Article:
Question: “I keep going on interviews, and they seem to go pretty well, but I don’t have any actual job offers to show for it.  What could I be doing wrong?”

As mentioned in the opening section of the newsletter, the interviewing pace really seems to have picked up lately in the Puget Sound market, with many of our clients generating multiple leads in recent weeks.  This is obviously terrific news, but as a consequence, many people are also suddenly discovering they aren’t quite as prepared as they thought they were to “ace” these opportunities and convert them into viable job offers.  We’ve therefore been spending a lot of time coaching people on how to improve their interviewing effectiveness — and when it comes to management-level candidates, we’ve been hammering one theme quite loudly: “when interviewing, are you playing to win, or simply not to lose?”

Anybody who has been around athletics in any significant sense has certainly heard this same idea expressed on the playing field.  In essence, it suggests that any sports team, even one that is ahead on the scoreboard, is likely to lose the game if they cease playing offense, start coasting, and simply look to ride out the clock by assuming a completely defensive strategy.  In an interview context, I would posit that this advice holds entirely true, as well.  If you go into an interview simply “hoping not to get screened out” you’ll almost always lose out to the more aggressive candidate who “wants to win” and is willing to fight hard to show why they’re the right fit for the role in question.  Passivity and defensiveness don’t sell.  Ever.  And in many cases, if a company interviews a whole slate of candidates and finds that they all express a passive, guarded, ambivalent posture, they’re likely to open the entire process up again and go out in search of new candidates who demonstrate more fire in the belly.

This dynamic becomes even more significant the higher you go up the corporate ladder, where senior executives (as well as many mid-level managers) are expected to express a clear point of view and an aggressive, well-supported perspective concerning how best to achieve success in their function — or in the business world, at large.  Don’t forget, the very reason people are hired in leadership roles in the first place — or to hold roles as functional subject matter experts — is because the company doesn’t think it currently has all of the answers or the proper insights to get the job done.  They’re looking for strong opinions and a confident solution-based mentality in the ideal candidate — and believe it or not, even expressing an unpopular or “wrong” point of view in an interview will usually get you farther than showing up, defensively, and expressing no point of view at all.  At least in the former case, you’ll command their attention and immediately start a productive dialogue about the right/wrong ways to reach the company’s goals.  In the latter case, however, you might as well pull up a chair next to Rodney Dangerfield, because you aren’t going to command a single ounce of respect!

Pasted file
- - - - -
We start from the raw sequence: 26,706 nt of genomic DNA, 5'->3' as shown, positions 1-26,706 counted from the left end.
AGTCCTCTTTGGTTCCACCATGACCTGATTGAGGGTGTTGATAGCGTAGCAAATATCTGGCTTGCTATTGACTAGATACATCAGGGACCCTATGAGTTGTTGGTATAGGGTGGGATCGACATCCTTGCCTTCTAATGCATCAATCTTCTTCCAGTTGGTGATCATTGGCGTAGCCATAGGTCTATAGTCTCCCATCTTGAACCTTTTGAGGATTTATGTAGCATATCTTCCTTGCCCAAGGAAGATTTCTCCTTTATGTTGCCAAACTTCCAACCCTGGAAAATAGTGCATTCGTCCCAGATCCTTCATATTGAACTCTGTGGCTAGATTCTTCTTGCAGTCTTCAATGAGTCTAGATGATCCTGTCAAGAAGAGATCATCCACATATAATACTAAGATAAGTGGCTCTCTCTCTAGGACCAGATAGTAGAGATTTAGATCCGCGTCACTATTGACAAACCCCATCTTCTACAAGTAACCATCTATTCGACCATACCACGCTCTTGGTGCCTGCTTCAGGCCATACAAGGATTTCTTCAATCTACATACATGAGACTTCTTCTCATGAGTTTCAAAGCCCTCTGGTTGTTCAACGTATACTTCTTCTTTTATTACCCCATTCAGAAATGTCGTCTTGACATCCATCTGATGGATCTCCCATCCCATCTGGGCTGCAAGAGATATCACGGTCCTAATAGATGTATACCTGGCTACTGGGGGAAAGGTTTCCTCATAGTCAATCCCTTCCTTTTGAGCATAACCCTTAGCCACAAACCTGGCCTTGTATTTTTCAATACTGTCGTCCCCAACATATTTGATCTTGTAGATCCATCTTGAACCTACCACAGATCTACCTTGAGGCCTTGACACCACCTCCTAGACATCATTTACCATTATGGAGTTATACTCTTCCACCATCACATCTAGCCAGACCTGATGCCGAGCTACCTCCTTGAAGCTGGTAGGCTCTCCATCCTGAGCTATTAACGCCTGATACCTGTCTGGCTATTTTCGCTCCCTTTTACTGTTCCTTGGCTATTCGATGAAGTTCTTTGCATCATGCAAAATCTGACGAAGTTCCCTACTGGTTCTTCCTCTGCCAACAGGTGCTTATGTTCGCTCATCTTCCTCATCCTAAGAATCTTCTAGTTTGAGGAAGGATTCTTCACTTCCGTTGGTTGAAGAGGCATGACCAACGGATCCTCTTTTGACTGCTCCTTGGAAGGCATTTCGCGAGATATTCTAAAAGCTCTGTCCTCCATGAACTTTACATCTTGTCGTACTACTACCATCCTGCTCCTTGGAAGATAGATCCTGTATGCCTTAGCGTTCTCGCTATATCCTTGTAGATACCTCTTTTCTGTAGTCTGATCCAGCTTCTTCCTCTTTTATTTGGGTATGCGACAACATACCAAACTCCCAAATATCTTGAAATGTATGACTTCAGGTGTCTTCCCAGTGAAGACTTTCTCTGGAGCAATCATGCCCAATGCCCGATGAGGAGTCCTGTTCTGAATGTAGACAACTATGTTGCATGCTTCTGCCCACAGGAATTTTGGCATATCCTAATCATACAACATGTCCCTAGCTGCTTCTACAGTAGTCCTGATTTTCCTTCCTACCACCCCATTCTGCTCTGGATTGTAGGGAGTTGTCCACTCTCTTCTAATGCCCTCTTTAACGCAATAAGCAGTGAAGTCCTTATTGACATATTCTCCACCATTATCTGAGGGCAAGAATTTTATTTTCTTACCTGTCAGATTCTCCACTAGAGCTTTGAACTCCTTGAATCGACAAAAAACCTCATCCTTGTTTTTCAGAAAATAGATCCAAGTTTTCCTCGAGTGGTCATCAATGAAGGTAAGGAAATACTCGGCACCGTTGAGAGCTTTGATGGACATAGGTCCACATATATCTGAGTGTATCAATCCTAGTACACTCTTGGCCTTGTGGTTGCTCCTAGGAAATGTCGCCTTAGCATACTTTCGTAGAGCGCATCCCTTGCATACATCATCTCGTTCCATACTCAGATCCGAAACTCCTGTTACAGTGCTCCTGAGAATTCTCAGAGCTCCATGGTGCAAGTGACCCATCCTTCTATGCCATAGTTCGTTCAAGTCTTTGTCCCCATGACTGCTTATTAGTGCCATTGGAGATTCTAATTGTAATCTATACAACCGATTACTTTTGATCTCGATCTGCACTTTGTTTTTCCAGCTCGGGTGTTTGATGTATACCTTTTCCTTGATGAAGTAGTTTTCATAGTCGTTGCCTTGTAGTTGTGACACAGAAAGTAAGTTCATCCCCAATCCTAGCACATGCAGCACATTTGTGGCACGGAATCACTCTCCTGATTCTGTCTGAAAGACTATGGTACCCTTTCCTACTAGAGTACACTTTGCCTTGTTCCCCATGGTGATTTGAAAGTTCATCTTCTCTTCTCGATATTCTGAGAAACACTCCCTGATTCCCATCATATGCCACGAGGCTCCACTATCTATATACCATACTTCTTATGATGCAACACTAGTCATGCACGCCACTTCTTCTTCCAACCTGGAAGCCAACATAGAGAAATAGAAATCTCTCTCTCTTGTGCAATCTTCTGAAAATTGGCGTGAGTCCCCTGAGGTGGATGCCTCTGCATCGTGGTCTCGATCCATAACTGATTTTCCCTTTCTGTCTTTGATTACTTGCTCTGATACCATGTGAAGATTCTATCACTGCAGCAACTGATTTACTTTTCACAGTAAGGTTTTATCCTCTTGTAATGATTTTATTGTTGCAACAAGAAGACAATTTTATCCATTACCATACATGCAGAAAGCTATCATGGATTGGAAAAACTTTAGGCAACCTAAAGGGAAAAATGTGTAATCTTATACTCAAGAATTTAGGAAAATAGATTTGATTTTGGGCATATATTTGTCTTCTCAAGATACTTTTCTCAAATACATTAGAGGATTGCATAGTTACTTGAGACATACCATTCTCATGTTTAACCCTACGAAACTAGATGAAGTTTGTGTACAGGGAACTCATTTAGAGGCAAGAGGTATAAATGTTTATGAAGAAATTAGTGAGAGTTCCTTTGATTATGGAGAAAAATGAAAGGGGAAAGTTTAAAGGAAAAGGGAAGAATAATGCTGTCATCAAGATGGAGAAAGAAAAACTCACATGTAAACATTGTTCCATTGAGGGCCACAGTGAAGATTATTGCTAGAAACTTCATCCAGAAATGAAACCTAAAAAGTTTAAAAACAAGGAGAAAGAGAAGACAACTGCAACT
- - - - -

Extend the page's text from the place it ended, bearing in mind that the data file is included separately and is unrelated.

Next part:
Perhaps the best example I can give of this reality comes from a story my wife told me, a few years ago, about her search for a new basketball coach at the school where she works as Athletic Director.  Upon receiving a half-dozen resumes for the coaching vacancy, she immediately thought she knew who she was going to hire, since one candidate’s resume revealed far more relevant coaching experience than the rest.  Upon interviewing this individual, however, she said he lost the job within the first 60 seconds of the meeting based on his answer to her opening question “why don’t you tell me a bit about your coaching philosophy?”  As opposed to saying that he favored an old-school, disciplined, tough-love approach — or got results through a more empowering, supportive, new age kind of coaching style — he gave the worst answer of all, which was “what do you want it to be?”  And while it may be exaggerating things slightly, my recollection is that my wife said she was virtually nauseated by this response, since the first thing she looks for in a coach is a person who has a winning philosophy, a proven system for success, and clear conviction about how they can will get results when running a sports program.

Long story short, we’d encourage all of our readers out there (especially those, again, of the management persuasion) to approach each interview with an offensive mindset, ready to stand for something, share some compelling personal insights, and enthusiastically express the value they believe they can bring to the organization in question.  Politely answering questions and keeping a low profile is not usually an effective recipe for success, since at the end of the day, few companies settle on hiring the “least offensive”or the “least controversial” candidate.  If you’re going to show up and play, play to win!